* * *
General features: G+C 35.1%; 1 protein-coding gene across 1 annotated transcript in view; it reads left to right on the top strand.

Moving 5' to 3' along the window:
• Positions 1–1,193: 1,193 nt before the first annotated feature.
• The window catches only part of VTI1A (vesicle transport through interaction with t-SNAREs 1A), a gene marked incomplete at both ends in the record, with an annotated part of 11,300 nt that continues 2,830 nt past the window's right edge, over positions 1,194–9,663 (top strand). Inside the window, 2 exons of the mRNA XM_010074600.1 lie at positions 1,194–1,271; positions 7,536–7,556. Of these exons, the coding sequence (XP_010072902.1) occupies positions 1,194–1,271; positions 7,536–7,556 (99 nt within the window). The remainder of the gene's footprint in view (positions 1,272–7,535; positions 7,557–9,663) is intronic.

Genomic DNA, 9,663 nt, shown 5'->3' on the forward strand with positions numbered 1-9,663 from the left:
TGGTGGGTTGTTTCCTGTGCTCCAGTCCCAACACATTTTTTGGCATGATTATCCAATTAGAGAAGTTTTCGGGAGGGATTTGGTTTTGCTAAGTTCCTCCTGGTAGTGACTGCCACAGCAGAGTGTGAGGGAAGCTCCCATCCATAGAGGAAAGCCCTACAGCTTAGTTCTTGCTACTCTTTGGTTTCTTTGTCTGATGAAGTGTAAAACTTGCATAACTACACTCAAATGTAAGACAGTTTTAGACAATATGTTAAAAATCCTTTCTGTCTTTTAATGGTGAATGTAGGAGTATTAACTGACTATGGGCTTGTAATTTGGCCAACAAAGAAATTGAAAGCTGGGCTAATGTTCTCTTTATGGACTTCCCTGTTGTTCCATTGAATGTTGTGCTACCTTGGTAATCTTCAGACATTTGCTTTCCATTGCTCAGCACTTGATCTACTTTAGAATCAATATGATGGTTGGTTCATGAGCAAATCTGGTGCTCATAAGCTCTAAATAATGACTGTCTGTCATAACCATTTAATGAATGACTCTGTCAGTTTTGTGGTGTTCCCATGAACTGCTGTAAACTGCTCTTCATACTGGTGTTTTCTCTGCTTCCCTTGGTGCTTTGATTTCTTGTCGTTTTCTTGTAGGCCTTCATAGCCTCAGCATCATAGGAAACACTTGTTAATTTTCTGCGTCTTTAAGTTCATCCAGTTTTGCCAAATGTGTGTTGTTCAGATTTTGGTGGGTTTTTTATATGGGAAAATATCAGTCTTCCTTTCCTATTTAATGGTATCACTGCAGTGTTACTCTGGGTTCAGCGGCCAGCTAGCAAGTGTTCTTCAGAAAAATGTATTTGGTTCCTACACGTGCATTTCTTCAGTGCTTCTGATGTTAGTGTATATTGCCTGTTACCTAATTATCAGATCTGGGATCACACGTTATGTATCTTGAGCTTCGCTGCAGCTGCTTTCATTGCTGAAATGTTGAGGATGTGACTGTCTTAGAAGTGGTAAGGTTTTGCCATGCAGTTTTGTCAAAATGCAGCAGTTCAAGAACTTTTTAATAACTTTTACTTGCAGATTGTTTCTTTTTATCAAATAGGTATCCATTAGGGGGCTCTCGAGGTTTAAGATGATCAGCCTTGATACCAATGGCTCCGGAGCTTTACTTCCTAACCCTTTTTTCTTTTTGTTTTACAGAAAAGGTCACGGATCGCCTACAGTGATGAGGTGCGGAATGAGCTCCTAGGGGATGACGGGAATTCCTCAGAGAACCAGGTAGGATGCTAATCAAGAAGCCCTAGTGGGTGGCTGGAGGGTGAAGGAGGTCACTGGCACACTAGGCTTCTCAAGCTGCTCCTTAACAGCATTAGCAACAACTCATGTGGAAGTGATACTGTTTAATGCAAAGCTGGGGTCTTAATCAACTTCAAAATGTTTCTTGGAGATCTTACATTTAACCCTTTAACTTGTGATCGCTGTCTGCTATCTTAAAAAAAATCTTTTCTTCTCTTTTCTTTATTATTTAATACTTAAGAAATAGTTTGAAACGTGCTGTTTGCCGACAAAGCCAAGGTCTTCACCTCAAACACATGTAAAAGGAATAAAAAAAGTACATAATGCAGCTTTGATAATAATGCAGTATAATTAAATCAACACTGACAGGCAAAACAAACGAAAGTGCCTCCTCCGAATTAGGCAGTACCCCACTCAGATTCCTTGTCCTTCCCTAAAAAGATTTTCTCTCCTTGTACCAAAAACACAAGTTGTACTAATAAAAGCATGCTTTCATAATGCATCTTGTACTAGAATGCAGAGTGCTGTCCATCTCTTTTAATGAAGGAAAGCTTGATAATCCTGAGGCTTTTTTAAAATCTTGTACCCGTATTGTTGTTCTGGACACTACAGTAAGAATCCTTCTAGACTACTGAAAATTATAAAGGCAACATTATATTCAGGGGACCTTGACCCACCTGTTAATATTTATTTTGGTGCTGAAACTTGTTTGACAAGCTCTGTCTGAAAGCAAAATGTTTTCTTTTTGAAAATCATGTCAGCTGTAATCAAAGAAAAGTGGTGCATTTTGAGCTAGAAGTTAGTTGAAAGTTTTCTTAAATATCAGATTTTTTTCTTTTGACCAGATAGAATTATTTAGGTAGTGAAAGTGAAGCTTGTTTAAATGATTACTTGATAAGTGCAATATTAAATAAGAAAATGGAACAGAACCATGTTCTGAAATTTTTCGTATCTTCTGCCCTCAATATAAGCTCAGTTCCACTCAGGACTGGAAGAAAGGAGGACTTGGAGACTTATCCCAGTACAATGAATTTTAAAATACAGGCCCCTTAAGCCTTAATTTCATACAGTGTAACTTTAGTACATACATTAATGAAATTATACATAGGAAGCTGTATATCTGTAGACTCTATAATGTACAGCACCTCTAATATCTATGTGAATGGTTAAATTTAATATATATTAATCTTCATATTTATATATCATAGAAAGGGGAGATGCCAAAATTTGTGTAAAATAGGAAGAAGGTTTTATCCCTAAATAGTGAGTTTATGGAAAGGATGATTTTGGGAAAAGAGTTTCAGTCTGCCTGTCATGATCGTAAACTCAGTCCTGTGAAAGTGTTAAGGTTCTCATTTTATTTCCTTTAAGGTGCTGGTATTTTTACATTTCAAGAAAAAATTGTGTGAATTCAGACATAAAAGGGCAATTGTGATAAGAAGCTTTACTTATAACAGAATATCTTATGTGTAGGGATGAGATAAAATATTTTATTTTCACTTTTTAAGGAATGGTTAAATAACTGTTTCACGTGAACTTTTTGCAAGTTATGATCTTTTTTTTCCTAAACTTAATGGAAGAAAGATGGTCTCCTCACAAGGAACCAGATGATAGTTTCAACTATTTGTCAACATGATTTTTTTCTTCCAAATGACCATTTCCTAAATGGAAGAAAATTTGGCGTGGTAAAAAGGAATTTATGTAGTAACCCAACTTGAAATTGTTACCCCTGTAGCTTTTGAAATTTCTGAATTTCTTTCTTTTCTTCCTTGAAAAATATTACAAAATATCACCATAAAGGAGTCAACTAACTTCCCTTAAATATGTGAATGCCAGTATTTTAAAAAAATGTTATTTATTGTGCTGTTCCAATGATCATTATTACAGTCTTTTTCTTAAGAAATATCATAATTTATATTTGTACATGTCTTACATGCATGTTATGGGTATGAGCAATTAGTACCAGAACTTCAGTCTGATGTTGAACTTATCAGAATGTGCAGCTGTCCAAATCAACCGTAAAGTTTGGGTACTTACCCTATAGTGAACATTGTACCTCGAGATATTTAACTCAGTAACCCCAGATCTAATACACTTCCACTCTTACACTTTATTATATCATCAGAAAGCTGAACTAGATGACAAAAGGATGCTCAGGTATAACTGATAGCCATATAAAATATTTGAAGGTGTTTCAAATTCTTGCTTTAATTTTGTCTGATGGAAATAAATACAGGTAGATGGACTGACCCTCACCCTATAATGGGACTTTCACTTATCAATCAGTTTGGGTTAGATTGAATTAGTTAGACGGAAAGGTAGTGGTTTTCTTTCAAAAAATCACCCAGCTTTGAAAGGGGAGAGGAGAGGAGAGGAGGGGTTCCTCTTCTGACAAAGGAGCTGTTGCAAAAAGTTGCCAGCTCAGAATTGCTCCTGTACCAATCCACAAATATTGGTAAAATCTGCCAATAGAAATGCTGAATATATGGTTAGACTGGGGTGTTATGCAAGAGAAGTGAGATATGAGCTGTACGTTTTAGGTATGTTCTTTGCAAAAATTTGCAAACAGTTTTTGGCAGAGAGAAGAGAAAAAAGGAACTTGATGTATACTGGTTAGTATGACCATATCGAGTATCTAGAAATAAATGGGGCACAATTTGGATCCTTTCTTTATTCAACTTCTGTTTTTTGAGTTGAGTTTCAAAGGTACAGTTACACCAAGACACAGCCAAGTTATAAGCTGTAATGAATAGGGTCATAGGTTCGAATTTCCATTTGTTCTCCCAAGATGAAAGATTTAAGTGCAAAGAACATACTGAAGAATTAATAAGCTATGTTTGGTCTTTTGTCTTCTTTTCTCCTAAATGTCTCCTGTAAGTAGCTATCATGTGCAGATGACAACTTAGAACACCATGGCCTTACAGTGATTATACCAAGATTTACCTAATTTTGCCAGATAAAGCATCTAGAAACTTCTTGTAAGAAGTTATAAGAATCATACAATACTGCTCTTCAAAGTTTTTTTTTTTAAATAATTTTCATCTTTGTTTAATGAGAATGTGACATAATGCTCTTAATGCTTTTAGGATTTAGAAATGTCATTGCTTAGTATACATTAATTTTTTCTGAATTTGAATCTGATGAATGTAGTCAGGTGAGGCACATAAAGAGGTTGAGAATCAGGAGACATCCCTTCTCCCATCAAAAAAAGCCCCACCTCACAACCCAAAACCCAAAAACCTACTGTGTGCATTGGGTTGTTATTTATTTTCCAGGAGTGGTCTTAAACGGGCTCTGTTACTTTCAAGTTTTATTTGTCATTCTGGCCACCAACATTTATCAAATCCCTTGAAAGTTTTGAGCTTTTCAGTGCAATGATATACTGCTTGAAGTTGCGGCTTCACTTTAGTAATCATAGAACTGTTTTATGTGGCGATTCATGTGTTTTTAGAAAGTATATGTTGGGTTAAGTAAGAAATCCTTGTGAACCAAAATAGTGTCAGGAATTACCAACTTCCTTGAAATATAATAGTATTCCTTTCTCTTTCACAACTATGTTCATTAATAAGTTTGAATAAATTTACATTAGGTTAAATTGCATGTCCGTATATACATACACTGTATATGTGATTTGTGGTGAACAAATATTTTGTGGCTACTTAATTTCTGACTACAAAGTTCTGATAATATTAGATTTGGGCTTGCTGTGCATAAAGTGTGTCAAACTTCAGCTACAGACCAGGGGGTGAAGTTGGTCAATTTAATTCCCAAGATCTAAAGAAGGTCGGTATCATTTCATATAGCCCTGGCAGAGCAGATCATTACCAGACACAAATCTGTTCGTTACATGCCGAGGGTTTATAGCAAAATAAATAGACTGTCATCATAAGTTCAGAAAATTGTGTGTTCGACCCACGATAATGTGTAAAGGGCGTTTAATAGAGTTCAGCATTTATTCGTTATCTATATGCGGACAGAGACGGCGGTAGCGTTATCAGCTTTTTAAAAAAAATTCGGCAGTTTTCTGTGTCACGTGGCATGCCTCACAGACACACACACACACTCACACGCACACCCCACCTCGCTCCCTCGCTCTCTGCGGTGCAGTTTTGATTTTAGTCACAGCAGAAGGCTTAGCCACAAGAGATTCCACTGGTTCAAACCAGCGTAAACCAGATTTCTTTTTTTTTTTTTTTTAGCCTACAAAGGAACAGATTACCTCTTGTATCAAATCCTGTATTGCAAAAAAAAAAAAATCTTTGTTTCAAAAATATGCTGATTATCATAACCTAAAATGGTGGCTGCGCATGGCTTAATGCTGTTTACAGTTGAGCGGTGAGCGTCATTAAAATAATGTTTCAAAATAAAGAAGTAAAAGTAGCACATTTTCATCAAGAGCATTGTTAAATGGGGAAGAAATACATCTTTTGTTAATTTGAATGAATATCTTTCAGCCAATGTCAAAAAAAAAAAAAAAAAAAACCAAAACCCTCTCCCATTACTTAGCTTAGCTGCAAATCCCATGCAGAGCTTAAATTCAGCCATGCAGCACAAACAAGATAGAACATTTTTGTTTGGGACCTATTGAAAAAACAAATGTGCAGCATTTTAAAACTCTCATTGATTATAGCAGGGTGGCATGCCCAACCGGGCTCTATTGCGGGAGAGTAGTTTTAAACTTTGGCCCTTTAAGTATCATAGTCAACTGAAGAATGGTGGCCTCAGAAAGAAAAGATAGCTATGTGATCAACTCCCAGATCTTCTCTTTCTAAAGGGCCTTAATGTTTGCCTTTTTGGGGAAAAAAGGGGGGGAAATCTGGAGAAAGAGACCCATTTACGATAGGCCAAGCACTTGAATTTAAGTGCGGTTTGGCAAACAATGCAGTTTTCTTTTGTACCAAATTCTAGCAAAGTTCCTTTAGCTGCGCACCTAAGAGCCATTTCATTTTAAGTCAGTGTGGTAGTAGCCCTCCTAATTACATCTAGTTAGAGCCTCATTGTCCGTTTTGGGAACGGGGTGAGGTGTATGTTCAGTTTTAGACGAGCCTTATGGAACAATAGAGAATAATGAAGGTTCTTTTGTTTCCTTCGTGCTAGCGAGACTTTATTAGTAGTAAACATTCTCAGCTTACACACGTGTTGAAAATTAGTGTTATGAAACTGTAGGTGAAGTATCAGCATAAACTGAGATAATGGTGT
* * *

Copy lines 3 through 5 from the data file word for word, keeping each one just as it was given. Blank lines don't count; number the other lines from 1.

• Positions 1–1,193: 1,193 nt before the first annotated feature.
• The window catches only part of VTI1A (vesicle transport through interaction with t-SNAREs 1A), a gene marked incomplete at both ends in the record, with an annotated part of 11,300 nt that continues 2,830 nt past the window's right edge, over positions 1,194–9,663 (top strand). Inside the window, 2 exons of the mRNA XM_010074600.1 lie at positions 1,194–1,271; positions 7,536–7,556. Of these exons, the coding sequence (XP_010072902.1) occupies positions 1,194–1,271; positions 7,536–7,556 (99 nt within the window). The remainder of the gene's footprint in view (positions 1,272–7,535; positions 7,557–9,663) is intronic.

Genomic DNA, 9,663 nt, shown 5'->3' on the forward strand with positions numbered 1-9,663 from the left: